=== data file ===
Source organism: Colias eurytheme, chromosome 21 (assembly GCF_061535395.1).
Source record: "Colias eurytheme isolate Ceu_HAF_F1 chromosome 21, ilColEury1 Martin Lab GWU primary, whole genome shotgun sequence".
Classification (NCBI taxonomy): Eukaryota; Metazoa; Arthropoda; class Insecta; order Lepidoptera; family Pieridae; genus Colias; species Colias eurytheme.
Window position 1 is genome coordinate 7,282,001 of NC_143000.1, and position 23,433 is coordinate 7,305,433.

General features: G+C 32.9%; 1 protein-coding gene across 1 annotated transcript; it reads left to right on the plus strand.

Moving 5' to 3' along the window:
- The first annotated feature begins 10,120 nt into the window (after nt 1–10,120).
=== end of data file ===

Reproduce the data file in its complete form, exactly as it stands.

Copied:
Source organism: Colias eurytheme, chromosome 21 (assembly GCF_061535395.1).
Source record: "Colias eurytheme isolate Ceu_HAF_F1 chromosome 21, ilColEury1 Martin Lab GWU primary, whole genome shotgun sequence".
Classification (NCBI taxonomy): Eukaryota; Metazoa; Arthropoda; class Insecta; order Lepidoptera; family Pieridae; genus Colias; species Colias eurytheme.
Window position 1 is genome coordinate 7,282,001 of NC_143000.1, and position 23,433 is coordinate 7,305,433.

General features: G+C 32.9%; 1 protein-coding gene across 1 annotated transcript; it reads left to right on the plus strand.

Moving 5' to 3' along the window:
- The first annotated feature begins 10,120 nt into the window (after nt 1–10,120).